Jarrion Lawson, a 24-year old American sprinter and long jumper, has tested positive for a metabolite of the anabolic steroid trenbolone. The metabolite was identified as epitrenbolone according to an announcement published on Twitter by the International Association of Athletics Federation’s Athletics Integrity Unit (IAAF-AIU) on August 31, 2018.
“AIU confirms a Provisional Suspension against #USA #sprinter and #jumper Jarrion Lawson for the presence of epitrenbolone, a violation of Article 2.1 of the IAAF Anti-Doping Rules.”
AIU confirms a Provisional Suspension against #USA #sprinter and #jumper Jarrion Lawson for the presence of epitrenbolone, a violation of Article 2.1 of the IAAF Anti-Doping Rules #AIUNews #trackandfield #athletics Find out more: https://t.co/Cq4Q2MR0LJ
— AIU (@AIU_Athletics) August 31, 2018
The steroid positive notice was posted less than 48 hours after the main IAAF Twitter account shared a promotional article about the meteoric rise of Jarrion Lawson.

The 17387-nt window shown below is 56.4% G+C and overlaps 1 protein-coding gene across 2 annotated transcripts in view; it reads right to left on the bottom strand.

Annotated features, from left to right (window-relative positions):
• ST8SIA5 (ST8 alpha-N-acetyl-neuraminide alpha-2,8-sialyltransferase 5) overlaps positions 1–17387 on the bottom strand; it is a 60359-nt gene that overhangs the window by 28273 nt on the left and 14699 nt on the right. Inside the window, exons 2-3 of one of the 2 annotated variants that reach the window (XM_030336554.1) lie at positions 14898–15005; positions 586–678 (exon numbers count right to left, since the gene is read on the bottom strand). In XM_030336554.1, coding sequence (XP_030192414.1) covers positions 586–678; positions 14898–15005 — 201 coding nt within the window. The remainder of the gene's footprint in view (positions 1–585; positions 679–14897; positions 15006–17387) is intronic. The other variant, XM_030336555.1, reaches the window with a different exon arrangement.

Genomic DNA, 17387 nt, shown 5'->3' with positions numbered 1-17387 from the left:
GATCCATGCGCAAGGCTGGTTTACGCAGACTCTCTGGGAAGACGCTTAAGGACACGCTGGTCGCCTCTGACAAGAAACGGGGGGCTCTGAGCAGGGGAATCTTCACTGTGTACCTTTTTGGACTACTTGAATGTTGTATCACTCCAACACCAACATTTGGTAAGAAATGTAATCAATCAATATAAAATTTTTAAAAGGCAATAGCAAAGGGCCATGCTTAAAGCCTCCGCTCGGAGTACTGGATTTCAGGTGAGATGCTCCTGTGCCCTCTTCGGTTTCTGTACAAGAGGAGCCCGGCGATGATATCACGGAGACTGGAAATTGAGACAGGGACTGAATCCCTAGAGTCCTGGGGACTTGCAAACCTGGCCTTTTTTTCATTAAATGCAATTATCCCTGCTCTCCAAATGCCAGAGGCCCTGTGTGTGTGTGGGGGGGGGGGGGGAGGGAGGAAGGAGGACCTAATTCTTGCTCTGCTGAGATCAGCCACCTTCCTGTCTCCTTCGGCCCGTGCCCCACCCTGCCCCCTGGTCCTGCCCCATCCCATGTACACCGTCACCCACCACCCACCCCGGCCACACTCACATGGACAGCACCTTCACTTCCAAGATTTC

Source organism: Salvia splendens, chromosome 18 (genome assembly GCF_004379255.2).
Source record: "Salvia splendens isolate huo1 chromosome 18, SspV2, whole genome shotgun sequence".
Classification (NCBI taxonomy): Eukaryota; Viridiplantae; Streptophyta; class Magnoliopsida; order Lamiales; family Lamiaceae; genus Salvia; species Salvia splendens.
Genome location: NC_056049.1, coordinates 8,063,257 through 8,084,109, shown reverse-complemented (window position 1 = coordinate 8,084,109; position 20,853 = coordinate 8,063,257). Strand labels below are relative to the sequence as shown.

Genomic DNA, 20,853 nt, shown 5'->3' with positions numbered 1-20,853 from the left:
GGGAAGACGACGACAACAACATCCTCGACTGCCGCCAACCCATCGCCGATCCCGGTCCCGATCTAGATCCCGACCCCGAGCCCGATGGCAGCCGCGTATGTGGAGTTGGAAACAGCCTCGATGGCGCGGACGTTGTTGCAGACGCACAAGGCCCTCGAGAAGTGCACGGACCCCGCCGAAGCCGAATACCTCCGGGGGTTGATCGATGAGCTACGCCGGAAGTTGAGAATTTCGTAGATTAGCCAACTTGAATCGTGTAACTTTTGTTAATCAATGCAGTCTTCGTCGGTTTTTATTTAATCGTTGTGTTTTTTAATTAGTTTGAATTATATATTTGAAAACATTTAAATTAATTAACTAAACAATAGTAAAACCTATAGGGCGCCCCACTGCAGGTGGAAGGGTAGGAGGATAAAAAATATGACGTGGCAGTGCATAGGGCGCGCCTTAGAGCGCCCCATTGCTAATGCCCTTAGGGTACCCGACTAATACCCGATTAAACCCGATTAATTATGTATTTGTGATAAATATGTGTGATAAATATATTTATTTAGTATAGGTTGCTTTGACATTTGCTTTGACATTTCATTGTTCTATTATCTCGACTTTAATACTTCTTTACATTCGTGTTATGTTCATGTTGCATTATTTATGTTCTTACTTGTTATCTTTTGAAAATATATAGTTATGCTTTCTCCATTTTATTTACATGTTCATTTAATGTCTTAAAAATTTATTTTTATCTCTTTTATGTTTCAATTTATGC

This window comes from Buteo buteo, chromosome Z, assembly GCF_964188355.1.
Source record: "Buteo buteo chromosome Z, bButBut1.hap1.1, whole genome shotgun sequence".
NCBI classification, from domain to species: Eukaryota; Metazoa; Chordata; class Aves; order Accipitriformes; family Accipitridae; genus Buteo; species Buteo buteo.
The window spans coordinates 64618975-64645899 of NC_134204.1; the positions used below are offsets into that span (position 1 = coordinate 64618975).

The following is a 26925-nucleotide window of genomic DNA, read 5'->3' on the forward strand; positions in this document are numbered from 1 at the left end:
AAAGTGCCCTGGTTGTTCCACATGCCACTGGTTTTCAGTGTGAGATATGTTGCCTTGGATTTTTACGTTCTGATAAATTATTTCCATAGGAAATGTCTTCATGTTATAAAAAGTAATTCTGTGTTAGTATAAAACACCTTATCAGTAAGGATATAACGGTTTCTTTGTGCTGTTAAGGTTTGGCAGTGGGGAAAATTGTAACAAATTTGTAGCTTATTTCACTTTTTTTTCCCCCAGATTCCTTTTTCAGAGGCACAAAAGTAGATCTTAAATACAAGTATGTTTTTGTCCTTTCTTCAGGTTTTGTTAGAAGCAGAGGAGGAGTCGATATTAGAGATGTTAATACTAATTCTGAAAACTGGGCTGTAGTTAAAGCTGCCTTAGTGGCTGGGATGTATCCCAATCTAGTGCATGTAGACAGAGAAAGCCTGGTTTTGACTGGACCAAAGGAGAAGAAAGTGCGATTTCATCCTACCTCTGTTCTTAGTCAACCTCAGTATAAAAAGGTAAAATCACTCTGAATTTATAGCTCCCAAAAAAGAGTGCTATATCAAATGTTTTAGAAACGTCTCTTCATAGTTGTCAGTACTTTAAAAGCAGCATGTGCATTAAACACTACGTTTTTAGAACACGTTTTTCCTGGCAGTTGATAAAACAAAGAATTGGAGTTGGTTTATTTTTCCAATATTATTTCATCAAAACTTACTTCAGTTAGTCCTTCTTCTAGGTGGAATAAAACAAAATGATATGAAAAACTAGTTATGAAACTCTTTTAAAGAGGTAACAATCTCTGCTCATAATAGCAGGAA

— IAAF (@iaaforg) April 29, 2018
Lawson was considered one of the top up-and-coming track and field athletes for the United States. He gained national attention when he won the 100-meters, 200-meters and long jump at the 2016 NCAA Division I Outdoor Track and Field Championships as a member of the University of Arkansas Razorbacks team in Eugene, Oregon in June 2016. The only other athlete to win three events was the legendary Jesse Owens.
Lawson turned professional at the conclusion of the 2016 season in the NCAA. Lawson then qualified for the 2016 Summer Olympics in Rio de Janeiro where he placed fourth in the long jump. He won the silver medal in the long jump at the 2017 IAAF World Championships in Athletics in London in August 2017.
The details surrounding Lawson’s trenbolone positive have not yet been released by the IAAF-AIU. Lawson has been provisionally suspended pending the final decision at a disciplinary hearing conducted under the IAAF Anti-Doping Rules. If the potential anti-doping rules violation is upheld, Lawson would face a four-year period of ineligibility as the penalty for a first-time violator.
— Jarrion Lawson (@JarrionL) July 18, 2018